Performing Arts: One-on-One with Marsha Mason

by Editorial

Marsha Mason sat down with Washington Life to talk about her upcoming role in All’s Well That Ends Well.

By Julie LaPorte

Marsha Mason

Marsha Mason. Photo by Mark Seliger.

Washington Life: All’s Well That Ends Well is your debut performance with the Shakespeare Theatre Company. How does it feel?
Marsha Mason: It’s really exciting. The director, Michael Kahn, is so knowledgeable about Shakespeare. He’s done these plays sometimes two and three times, and he’ll put in a full day’s work and then come back the next day with notes and changes. And they aren’t just directorial notes – they are notes about the actual text.

In preparation for the part, I read several different published texts of the play. And there were times when I wondered what the heck was going on, what was that particular speech about. But when Michael sent me the text we were going to do, it’s one that he actually edited. And it’s so clear and very specific. It’s just great. I didn’t have any real questions about what was happening, what the arc of the scenes were, what people were really saying. He’s made it very truthful to the text, and at the same time it’s very understandable.

WL: You play the Countess of Rousillon. What do you like about her?
MM: I think she’s a really wonderful character. First of all, I think she’s very contemporary in the sense that she has just had to take over the household since her husband has passed away. There is a balance you have to strike between being in control as the boss and having people happy to work with you. I can relate a bit to this because I have this big farm in New Mexico, and I didn’t plan on being an entrepreneur or a business owner or a manager of 15 or 20 men. So it’s an interesting dynamic.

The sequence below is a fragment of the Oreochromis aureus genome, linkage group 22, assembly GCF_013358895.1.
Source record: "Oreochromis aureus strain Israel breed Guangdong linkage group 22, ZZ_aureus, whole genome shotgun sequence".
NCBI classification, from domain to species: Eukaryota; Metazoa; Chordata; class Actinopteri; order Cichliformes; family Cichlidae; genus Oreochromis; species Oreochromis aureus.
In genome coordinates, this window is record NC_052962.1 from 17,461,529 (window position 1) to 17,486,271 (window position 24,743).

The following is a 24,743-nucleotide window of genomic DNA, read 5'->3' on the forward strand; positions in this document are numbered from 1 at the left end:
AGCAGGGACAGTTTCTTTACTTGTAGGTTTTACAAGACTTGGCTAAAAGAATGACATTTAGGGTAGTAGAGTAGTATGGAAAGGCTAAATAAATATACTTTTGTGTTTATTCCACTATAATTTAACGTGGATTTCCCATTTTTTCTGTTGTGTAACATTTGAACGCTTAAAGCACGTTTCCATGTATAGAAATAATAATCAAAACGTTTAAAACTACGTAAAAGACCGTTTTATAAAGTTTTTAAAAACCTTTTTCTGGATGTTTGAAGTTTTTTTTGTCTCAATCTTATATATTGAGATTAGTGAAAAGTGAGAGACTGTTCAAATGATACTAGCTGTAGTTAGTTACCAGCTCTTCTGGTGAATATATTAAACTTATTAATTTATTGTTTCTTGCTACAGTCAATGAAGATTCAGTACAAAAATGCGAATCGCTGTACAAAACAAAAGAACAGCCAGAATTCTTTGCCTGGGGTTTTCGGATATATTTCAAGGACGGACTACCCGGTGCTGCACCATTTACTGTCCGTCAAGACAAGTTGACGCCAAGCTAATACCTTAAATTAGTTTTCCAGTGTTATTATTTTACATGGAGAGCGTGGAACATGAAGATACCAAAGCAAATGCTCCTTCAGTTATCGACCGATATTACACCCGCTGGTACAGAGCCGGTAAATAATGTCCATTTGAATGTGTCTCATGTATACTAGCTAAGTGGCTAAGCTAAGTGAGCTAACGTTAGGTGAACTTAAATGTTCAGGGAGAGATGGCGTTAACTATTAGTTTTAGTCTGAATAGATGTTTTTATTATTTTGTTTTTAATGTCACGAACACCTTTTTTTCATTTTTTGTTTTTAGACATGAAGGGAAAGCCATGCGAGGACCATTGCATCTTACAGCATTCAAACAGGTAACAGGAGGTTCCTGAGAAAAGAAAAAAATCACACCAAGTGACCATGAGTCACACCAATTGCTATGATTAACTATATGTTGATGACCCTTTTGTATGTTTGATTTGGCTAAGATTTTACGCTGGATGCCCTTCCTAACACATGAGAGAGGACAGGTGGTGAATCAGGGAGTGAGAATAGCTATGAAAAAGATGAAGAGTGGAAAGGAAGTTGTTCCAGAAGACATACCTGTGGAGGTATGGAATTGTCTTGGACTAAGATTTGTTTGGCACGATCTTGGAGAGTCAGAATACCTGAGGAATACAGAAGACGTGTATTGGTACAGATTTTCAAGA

Also, she is a wonderful mother in the sense that she really understands that her son needs a certain amount of education and maturation. And she tries to help him grow up by encouraging his relationship with Helena.

WL: What do you think audiences will be able to take away from the production?
MM: First that they enjoy themselves and have fun. That they find out Shakespeare can be understandable. And too that human emotions and character and conflict and issues are universal. I think all the women will be able to relate to unrequited love.

WL: You started out acting, and then bought an organic farm (Resting in the River). Now you’re in the process of selling the farm and moving back to New York to re-energize your acting career. It seems like you’ve lived several lives throughout the years.
MM: Yes, I have. And it’s been very exciting to do. The whole focus of my 20s and 30s and a lot of my 40s was really work. It was all about the theatre and films and being an actor. And then when the business changed in the late 80s – and it shifted dramatically from the films I did in the 70s and 80s – there was this huge shift of focus groups and marketing and the studios changed. More and more were bought by large corporations and consequently run differently from a creative point of view. In 1993 I really felt like I needed to get out of Hollywood.